Having read the comments on my last effort, I’m pondering the points at which I think I can act authoritatively. I certainly do so to try and create a competently-ordered diocese and one in which people can have a chance of knowing [in the best sense] their place and how they can contribute. I act to protect, to make safe, to set boundaries and to make room for [possibly divergent] views. I act in prophetic challenge ..
On the reconfiguring, I assume that we are heading into a very mixed economy indeed and that one of the major bits of that mixture is that some situations will have a stipendiary priest ‘in the mix’ and others will not. If I have myself experienced reconfiguring, it was mainly at the hands of George Lovell and Catherine Widdicombe of the Avec Movement. They did a huge amount of work – partly about the role of the churches in partnership with others in community development. They also developed understandings of the concept of non-directive leadership. As I understood it, this placed the priest [or other community leader] in the position of ‘worker’ with the group – placing faith, spirituality, intellect, skills, knowledge and experience at the disposal of the group to enable the group to arrive at the ‘best’ outcomes and decisions. It seems to me that they discovered one of the ways of describing the balance which we are searching for here – recognising the authority of the group/community but seeing the authority of the priest as being at the service of the group and making a distinct contribution to its life.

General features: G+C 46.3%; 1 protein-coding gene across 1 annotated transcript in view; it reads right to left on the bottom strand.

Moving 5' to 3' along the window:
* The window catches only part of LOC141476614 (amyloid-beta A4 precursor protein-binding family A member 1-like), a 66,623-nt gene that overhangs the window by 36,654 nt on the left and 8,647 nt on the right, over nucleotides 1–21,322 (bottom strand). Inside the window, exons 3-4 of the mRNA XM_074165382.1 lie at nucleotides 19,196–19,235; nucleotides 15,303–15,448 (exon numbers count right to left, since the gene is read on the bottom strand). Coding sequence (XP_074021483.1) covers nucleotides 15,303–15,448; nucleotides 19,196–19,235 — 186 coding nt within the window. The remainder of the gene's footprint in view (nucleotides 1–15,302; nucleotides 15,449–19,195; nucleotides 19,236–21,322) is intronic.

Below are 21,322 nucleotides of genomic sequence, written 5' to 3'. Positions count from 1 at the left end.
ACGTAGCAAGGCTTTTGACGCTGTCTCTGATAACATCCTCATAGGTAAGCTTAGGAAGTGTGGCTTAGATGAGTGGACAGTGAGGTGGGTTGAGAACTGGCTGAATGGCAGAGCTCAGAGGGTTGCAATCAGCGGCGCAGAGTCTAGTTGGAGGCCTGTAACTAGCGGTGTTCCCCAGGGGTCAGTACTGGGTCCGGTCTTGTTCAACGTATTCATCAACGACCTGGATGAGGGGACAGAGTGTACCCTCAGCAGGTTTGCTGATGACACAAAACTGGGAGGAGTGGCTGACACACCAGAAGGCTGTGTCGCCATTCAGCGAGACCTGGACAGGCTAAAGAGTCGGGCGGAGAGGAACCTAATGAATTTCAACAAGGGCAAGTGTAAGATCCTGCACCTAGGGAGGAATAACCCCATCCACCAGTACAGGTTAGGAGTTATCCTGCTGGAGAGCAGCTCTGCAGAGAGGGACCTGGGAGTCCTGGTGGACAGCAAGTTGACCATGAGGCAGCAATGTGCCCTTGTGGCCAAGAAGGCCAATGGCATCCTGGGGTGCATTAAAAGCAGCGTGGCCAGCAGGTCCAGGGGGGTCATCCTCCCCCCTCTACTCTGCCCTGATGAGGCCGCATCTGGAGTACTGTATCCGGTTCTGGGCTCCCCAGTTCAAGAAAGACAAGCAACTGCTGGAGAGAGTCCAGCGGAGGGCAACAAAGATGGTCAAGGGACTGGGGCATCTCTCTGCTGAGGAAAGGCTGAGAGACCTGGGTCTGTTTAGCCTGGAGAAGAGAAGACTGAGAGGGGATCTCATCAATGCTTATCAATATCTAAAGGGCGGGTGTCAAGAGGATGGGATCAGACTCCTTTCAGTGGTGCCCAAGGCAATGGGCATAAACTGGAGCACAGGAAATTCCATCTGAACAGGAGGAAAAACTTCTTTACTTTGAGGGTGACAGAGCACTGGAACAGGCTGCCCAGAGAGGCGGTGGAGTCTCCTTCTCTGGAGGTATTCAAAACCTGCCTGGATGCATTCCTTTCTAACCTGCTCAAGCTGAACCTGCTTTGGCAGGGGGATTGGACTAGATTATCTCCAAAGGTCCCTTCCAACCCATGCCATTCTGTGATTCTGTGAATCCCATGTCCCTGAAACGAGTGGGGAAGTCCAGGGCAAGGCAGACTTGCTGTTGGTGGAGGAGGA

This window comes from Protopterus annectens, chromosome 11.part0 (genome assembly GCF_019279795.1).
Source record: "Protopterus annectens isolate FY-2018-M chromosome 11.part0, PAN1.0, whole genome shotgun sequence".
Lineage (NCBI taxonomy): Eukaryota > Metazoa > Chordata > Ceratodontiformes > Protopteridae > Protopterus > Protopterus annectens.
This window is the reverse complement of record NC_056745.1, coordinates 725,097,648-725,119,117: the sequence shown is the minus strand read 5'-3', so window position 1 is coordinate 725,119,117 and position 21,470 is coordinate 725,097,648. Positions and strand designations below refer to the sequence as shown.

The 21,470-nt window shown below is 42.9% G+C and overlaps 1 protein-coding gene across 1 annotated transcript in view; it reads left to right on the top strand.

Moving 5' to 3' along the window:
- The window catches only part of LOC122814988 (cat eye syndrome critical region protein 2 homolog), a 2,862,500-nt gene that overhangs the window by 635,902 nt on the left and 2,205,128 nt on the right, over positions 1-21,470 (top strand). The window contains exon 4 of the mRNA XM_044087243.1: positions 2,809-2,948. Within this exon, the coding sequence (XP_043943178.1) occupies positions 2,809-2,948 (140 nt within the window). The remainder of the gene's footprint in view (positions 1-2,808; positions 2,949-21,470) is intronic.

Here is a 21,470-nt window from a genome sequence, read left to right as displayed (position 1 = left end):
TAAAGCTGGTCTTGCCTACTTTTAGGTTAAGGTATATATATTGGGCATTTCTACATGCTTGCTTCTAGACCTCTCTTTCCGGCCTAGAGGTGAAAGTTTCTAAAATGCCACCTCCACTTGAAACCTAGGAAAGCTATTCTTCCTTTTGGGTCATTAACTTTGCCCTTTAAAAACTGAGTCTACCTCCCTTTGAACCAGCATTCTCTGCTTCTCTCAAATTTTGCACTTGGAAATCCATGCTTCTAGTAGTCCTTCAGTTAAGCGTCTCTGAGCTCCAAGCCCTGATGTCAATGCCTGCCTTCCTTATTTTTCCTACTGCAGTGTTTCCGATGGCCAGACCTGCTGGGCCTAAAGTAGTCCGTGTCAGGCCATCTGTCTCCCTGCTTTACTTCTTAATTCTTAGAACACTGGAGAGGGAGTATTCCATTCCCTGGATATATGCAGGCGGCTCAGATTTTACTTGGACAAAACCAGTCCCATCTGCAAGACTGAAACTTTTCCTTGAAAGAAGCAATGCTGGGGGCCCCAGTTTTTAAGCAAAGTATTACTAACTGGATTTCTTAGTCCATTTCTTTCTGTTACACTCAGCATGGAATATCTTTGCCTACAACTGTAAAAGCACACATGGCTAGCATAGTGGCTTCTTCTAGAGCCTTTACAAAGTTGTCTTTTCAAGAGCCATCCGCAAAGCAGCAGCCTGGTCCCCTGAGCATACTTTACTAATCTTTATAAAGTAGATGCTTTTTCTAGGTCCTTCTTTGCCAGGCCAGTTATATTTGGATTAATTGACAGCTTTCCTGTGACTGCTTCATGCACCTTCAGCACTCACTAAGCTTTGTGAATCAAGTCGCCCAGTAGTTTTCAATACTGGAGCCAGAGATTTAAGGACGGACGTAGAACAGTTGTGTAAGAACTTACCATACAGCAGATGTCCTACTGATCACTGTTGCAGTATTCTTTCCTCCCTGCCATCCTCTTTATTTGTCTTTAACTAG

Or have I missed the point?
Ah – rumbled again. Or as one of my earlier correspondents suggested, ‘Iron fist in iron glove’
You’ve probably not missed the point. I suspect, though, that ‘non-directive leaders’ all carry stilettoes in their boots.
Are there any books/websites on the subject that you’d recommend?
Maybe you need a diplomatic Bishop’s chaplain. He could always be there to drive you home after future Burns’ nights!
Now that’s an interesting thought! Practical too in a Pythonesque sort of way. If one is the dead waiting to be raised, it’s better to have it on the spot than have to wait for a letter from some minion. But when I did a course on conflict management [oxymoron if ever there was one] they suggested that one of the reasons why conflict in churches becomes so deeply embedded so quickly [as in ‘I’ll just ring the Bishop and tell him what I think of him/it] is because the chain of command is unhelpfully short. No chance to diffuse, prevaricate, hide in the impenetrable thickets of bureaucracy.
The great strength of the Christian Faith is that at its best its chain of command is mercifully short!
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